The shape of Pantheon is also the cross (pic. 2). It is located on top of the hill of Saint Genevieve. Pantheon is a temple with a large dome, built in honor of the patroness of Paris, St. Genevieve. It was built in 1758-1789 under the project of Soufflet in the heart of the Latin Quarter. During the French Revolution, it was decided to use it as a shrine to the outstanding French. It is a huge structure: its length of 110 meters, width 82 m, height 83 m. crosswise building is topped by a huge dome. Huge powerful facade, on the pediment is the famous inscription “AUX GRANDS HOMMES LA PATRIE RECONNAISSANTE” ("Grateful motherland to great people"). Soufflet decided to recreate the typical Gothic architecture sensations of light, space and proportion in the classic (if not Roman) forms. To this end, he took advantage of the plan in the form of a Greek cross, the nave and chapels which were designed as a system of flat arches and semicircular arches, supported by rows of columns in the interior. Bulk composition of the building develops the idea of central-domical facilities, of having in terms the outlines of a Greek cross. Central dome rises to a height of almost 120 m. Its goal in this project was the combination of strict regularity and monumental Romanesque vaulted ceilings with graceful ease of supporting columns and freestanding Corinthian columns. In its plan the church had the form of a Greek cross, with a facade placed huge temple pediment. Free-standing columns were unable to maintain the dome of the building, and it eventually had been propped up. The outer surfaces of the walls almost without decoration solved using the classical contrast of dismembered and undifferentiated mass.[3]

 As it can be seen, both the Pantheon and Chartres Cathedral have the shape of cross in their planning and Gothic style of building in the base.

No less remarkable is the interior of the Chartres cathedral. The spacious nave, unmatched in all of France, rushes to the magnificent apse in the eastern part of the cathedral. Between the arcades and rows of the upper windows of the nave is trifory, massive columns of the cathedral are surrounded by four powerful pilasters. Arcade of deambulatory surrounds the choir and altar area, which are separated from the rest of the carved wall. The wall appeared at the beginning of the XVI century and during next two centuries was gradually decorated with carved figures depicting scenes from the life of Christ and the Virgin. (pic. 3) The central part of the facade has retained a heavy Romanesque wall, which is embedded in the three magnificent portals, belonging to the XII century. In the central portal of the Royal track is "Christ in Glory" - on both sides of the figure of Christ are fantastic winged animals and beneath them is a wide belt with sculpted figures of saints. In the central portal of the south facade you can see the relief of "Judgment Day" (about 1210-20), differing with forms of generosity and deep spirituality of the images. It is considered as one of the best reliefs the heyday of the Gothic (pic. 4).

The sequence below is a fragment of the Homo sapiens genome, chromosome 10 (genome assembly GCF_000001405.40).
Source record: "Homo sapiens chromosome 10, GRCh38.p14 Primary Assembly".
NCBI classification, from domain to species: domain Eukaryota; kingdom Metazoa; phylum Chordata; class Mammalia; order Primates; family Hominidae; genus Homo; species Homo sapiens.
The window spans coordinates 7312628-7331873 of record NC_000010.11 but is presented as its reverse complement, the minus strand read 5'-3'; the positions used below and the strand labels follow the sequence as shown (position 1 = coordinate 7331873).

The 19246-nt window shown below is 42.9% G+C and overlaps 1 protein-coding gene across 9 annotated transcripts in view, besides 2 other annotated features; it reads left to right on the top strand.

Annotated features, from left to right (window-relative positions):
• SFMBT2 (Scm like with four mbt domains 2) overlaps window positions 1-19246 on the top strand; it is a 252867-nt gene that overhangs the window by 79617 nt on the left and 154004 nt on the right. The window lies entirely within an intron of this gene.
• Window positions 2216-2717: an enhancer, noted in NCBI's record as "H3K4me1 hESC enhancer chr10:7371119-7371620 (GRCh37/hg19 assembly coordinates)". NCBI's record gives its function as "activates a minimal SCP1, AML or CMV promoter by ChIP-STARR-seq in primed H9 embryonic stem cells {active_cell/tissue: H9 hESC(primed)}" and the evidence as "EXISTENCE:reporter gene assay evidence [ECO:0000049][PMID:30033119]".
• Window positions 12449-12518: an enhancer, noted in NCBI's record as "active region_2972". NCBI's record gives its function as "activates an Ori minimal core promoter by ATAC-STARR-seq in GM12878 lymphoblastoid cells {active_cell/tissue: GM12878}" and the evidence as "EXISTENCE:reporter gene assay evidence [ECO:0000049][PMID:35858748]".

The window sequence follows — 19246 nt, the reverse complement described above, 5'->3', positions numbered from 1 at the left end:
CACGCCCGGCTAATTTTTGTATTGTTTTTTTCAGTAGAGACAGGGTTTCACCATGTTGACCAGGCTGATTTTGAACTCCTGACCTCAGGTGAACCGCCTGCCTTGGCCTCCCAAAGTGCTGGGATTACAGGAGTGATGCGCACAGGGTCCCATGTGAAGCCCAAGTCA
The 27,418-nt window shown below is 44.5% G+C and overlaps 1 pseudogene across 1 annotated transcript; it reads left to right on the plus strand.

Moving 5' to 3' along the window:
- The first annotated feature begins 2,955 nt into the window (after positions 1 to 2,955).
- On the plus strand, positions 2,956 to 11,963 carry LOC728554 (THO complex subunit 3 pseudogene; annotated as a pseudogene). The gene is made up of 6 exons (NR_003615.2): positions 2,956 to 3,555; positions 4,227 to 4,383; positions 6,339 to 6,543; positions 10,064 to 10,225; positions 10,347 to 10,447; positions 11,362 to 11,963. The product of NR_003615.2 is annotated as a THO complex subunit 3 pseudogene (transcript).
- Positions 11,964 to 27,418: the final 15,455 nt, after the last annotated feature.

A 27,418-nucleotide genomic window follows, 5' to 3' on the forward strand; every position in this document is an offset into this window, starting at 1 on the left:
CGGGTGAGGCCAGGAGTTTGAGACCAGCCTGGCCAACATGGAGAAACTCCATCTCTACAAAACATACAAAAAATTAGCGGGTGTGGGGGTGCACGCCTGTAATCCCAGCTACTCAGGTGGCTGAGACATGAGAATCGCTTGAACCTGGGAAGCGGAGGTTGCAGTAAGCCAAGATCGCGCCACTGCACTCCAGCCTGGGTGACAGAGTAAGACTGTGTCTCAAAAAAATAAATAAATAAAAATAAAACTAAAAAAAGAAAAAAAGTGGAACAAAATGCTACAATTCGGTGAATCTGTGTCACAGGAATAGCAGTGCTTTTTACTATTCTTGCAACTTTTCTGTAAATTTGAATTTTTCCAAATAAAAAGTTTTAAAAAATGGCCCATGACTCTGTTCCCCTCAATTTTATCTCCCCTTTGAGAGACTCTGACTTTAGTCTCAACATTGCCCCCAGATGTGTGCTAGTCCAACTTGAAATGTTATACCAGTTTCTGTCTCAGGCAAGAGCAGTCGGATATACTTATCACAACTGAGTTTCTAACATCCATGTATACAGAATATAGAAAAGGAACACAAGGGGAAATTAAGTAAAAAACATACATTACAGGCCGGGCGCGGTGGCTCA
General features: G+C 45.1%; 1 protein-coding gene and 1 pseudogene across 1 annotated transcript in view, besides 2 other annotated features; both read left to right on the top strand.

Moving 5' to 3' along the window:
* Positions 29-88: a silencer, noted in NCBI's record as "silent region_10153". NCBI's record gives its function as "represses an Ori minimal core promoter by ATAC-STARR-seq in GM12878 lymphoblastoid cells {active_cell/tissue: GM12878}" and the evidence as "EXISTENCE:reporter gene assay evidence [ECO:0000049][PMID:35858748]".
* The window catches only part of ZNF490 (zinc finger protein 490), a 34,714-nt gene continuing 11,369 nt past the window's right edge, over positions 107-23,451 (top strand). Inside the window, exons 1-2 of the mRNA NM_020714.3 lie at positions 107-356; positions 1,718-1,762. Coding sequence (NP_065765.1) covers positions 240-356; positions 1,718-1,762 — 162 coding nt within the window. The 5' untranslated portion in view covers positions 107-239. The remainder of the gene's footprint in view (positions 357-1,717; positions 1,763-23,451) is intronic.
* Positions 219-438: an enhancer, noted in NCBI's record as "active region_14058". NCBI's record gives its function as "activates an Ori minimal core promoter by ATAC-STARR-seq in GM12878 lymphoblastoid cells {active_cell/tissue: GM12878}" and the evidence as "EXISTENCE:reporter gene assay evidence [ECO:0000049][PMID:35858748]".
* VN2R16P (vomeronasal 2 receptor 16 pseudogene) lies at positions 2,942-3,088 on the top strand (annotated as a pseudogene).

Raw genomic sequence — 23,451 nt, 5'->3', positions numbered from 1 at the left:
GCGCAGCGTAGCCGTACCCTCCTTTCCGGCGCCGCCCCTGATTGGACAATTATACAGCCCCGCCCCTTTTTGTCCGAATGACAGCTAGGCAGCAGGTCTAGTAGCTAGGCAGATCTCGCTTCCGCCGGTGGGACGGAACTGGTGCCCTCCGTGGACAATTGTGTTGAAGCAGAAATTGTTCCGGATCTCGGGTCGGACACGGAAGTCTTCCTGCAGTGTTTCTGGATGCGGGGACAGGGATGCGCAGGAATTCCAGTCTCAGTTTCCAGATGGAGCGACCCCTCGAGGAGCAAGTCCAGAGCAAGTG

In the center of the cathedral floor is designed as a circle inscribed in the "labyrinth" - figured laying of multicolored stones, which has been preserved only partially. The circle has a diameter of 12.89 meters and the length of the labyrinth is 261.5 m. The size of the labyrinth is almost identical to the size of the window rose of the western facade, and the distance from the western entrance to the maze is exactly equal to the height of the window. (pic. 5,6) Chartres Cathedral is one of the few Gothic cathedrals of France, who kept almost unchanged its glazing. It is decorated with stained glass of 12-13 centuries, occupying an area of about 2600 sq.m., it is the largest extant ensembles of stained glass of that era. In the cathedral there are 146 stained glass windows, which, except for some figures are shown in 1359 different story. (pic. 7) Stained glass windows decorate with "roses" of the main transept. Stained glass windows of Chartres Cathedral are extremely intensity and purity of color and range of subject images. Along with scenes from the Old and New Testaments, the prophets and saints - they take advantage of the upper band – at the bottom is about a hundred scenes from the life of kings, knights, artisans, who sacrificed stained glass windows in the cathedral, and one of the "roses" is dedicated to the peasants. Particular performance skill, memorable power of the image are windows depicting the Virgin Mary, stained window with scenes from the life of St. Evstafy and a portrait of Charlemagne. The richest external and internal decorations of the cathedral have a total of about 10,000 sculptures. The cathedral has a huge carved wooden altar, which shows forty stories on evangelical issues. A distinctive feature of the stained glass windows of Chartres Cathedral is an extraordinary richness and purity of the colors, the secret receipt of which was lost. For images typical extraordinary breadth of subject matter: scenes from the Old and New Testament stories of prophets, kings, knights, artisans, and even peasants. [4]